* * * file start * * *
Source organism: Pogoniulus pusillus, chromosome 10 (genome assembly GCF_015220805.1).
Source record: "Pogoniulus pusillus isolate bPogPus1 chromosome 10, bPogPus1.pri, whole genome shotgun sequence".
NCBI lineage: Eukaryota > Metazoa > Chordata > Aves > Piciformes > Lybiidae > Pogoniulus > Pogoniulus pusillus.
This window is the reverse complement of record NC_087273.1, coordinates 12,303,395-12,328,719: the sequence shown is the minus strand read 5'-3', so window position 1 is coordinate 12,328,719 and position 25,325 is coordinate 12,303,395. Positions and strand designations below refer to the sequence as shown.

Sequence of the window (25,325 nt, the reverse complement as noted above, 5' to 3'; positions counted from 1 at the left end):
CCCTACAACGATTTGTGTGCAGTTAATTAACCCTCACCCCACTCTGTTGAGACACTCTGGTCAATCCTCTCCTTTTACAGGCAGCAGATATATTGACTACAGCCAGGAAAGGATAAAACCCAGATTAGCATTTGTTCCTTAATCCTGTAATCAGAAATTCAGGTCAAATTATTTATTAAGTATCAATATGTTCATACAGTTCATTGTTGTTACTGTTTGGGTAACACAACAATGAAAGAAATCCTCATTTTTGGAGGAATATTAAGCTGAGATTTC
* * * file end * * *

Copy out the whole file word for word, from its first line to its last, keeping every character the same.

Source organism: Pogoniulus pusillus, chromosome 10 (genome assembly GCF_015220805.1).
Source record: "Pogoniulus pusillus isolate bPogPus1 chromosome 10, bPogPus1.pri, whole genome shotgun sequence".
NCBI lineage: Eukaryota > Metazoa > Chordata > Aves > Piciformes > Lybiidae > Pogoniulus > Pogoniulus pusillus.
This window is the reverse complement of record NC_087273.1, coordinates 12,303,395-12,328,719: the sequence shown is the minus strand read 5'-3', so window position 1 is coordinate 12,328,719 and position 25,325 is coordinate 12,303,395. Positions and strand designations below refer to the sequence as shown.

Sequence of the window (25,325 nt, the reverse complement as noted above, 5' to 3'; positions counted from 1 at the left end):
CCCTACAACGATTTGTGTGCAGTTAATTAACCCTCACCCCACTCTGTTGAGACACTCTGGTCAATCCTCTCCTTTTACAGGCAGCAGATATATTGACTACAGCCAGGAAAGGATAAAACCCAGATTAGCATTTGTTCCTTAATCCTGTAATCAGAAATTCAGGTCAAATTATTTATTAAGTATCAATATGTTCATACAGTTCATTGTTGTTACTGTTTGGGTAACACAACAATGAAAGAAATCCTCATTTTTGGAGGAATATTAAGCTGAGATTTC